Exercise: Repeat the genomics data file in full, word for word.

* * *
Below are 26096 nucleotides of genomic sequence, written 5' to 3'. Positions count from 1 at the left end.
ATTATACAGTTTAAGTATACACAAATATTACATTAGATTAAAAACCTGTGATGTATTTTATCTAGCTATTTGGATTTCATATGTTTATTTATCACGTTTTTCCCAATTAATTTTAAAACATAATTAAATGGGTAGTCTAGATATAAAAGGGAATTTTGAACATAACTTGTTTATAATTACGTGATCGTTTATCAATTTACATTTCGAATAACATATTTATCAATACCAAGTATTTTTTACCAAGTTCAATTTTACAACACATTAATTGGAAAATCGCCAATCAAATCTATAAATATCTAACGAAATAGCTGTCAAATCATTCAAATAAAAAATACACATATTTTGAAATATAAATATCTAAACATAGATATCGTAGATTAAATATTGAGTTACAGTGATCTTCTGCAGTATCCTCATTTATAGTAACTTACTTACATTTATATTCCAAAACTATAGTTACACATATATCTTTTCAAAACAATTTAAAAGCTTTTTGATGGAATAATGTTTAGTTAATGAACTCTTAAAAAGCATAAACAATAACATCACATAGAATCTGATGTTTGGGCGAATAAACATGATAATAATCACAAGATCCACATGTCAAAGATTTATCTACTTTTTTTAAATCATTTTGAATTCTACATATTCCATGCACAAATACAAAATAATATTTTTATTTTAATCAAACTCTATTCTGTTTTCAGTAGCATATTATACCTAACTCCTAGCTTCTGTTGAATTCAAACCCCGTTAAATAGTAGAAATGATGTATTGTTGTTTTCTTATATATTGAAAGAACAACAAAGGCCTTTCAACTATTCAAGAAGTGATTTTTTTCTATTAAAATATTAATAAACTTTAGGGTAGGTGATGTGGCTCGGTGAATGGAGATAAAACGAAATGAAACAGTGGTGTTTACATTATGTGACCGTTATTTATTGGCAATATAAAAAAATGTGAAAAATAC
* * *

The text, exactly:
Below are 26096 nucleotides of genomic sequence, written 5' to 3'. Positions count from 1 at the left end.
ATTATACAGTTTAAGTATACACAAATATTACATTAGATTAAAAACCTGTGATGTATTTTATCTAGCTATTTGGATTTCATATGTTTATTTATCACGTTTTTCCCAATTAATTTTAAAACATAATTAAATGGGTAGTCTAGATATAAAAGGGAATTTTGAACATAACTTGTTTATAATTACGTGATCGTTTATCAATTTACATTTCGAATAACATATTTATCAATACCAAGTATTTTTTACCAAGTTCAATTTTACAACACATTAATTGGAAAATCGCCAATCAAATCTATAAATATCTAACGAAATAGCTGTCAAATCATTCAAATAAAAAATACACATATTTTGAAATATAAATATCTAAACATAGATATCGTAGATTAAATATTGAGTTACAGTGATCTTCTGCAGTATCCTCATTTATAGTAACTTACTTACATTTATATTCCAAAACTATAGTTACACATATATCTTTTCAAAACAATTTAAAAGCTTTTTGATGGAATAATGTTTAGTTAATGAACTCTTAAAAAGCATAAACAATAACATCACATAGAATCTGATGTTTGGGCGAATAAACATGATAATAATCACAAGATCCACATGTCAAAGATTTATCTACTTTTTTTAAATCATTTTGAATTCTACATATTCCATGCACAAATACAAAATAATATTTTTATTTTAATCAAACTCTATTCTGTTTTCAGTAGCATATTATACCTAACTCCTAGCTTCTGTTGAATTCAAACCCCGTTAAATAGTAGAAATGATGTATTGTTGTTTTCTTATATATTGAAAGAACAACAAAGGCCTTTCAACTATTCAAGAAGTGATTTTTTTCTATTAAAATATTAATAAACTTTAGGGTAGGTGATGTGGCTCGGTGAATGGAGATAAAACGAAATGAAACAGTGGTGTTTACATTATGTGACCGTTATTTATTGGCAATATAAAAAAATGTGAAAAATAC